Changes to the self-employment laws would benefit women trying to keep up their job skills while engaged in raising children. My impression is that many women are able to find work as consultants (no benefits) or in starting their own home-based businesses--these sorts of efforts maintain job skills and contacts, and they also allow women to do end-runs around the typical problems associated with the protocols of a male-dominated and controlled workforce. But the self-employed are expected to pay both halves of the social security and medicare taxes, which is crippling. Women filing schedule C self-employment returns with dependents under the age of 18 should have the employer's share of social security credited to their accounts by the federal government.
For that matter, our social security system makes no adjustments for anyone who has to cut back on their employment in order to do the necessary caregiving that comes with disabled children, spouses, or parents, or caring for the elderly. Anyone working less than full time because they need flexibility to provide care for a qualifying elderly or disabled individual should get social security credits from the federal government as a result of lost work time.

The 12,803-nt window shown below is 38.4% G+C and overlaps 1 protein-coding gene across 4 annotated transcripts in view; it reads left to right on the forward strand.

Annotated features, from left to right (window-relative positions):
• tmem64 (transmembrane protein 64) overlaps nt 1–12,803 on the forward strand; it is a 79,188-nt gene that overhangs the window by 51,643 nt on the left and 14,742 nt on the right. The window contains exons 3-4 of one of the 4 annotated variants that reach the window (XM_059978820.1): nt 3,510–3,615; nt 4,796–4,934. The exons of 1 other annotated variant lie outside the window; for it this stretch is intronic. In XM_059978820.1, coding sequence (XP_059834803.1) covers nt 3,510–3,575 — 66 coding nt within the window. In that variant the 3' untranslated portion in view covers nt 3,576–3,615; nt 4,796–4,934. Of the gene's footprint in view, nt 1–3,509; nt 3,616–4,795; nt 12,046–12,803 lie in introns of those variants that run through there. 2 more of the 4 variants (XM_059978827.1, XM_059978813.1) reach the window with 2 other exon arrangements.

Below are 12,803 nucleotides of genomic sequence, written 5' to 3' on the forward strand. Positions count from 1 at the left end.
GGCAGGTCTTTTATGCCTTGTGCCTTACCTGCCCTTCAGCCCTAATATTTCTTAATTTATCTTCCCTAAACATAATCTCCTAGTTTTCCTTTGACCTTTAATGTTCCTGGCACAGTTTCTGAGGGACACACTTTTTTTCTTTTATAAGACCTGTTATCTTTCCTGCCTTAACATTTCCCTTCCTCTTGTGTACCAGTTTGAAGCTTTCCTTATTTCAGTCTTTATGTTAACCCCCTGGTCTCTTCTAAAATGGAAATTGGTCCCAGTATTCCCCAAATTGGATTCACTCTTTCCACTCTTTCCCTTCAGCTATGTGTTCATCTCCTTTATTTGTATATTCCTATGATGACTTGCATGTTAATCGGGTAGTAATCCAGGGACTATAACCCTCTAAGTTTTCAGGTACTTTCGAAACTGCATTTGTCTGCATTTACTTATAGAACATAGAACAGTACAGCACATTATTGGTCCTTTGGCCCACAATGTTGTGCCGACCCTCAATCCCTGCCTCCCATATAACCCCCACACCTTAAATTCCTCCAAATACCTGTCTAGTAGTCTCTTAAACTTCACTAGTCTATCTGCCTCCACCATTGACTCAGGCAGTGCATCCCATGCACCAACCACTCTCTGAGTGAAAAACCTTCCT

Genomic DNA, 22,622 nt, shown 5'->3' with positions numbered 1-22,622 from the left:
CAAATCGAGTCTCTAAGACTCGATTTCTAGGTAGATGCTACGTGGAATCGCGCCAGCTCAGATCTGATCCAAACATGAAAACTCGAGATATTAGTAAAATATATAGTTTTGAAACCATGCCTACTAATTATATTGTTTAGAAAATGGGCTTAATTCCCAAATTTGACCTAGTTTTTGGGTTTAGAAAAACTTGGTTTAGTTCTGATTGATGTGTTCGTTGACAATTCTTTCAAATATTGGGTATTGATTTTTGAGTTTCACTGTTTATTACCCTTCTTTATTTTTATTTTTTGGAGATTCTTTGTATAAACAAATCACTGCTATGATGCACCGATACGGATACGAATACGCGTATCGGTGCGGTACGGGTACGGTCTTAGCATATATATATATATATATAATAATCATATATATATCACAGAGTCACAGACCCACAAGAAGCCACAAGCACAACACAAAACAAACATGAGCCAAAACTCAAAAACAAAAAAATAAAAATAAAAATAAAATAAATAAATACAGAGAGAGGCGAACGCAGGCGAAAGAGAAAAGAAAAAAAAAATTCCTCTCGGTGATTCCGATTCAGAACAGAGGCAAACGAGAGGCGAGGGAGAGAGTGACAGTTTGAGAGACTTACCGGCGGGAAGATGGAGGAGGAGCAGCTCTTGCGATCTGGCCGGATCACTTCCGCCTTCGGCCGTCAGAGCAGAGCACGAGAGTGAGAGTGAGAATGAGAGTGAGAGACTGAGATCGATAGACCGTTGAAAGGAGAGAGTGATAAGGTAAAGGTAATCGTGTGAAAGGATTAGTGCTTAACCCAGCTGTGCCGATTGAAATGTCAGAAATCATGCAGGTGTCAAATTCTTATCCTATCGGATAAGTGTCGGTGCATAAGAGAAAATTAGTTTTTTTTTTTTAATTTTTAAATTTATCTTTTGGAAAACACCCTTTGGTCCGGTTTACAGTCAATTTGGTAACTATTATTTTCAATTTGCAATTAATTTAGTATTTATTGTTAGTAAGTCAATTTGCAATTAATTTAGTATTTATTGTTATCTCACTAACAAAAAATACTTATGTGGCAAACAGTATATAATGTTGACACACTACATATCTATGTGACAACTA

Changes need to be made to our social and educational policies that preserve access to education for women with children. For example, many state and county K-12 systems have policies and programs for helping teen age felons return to school to graduate from high school, but how many have programs to help teenage mothers gain a high school diploma in a timely manner? Often, it seems that we simply tell young women who get pregnant and who do not terminate their pregnancies that they have ruined their lives. If education really is the zero sum game it's often described to be, I'd be happier to tell teenage felons that they've ruined their lives and are on their own in terms of education.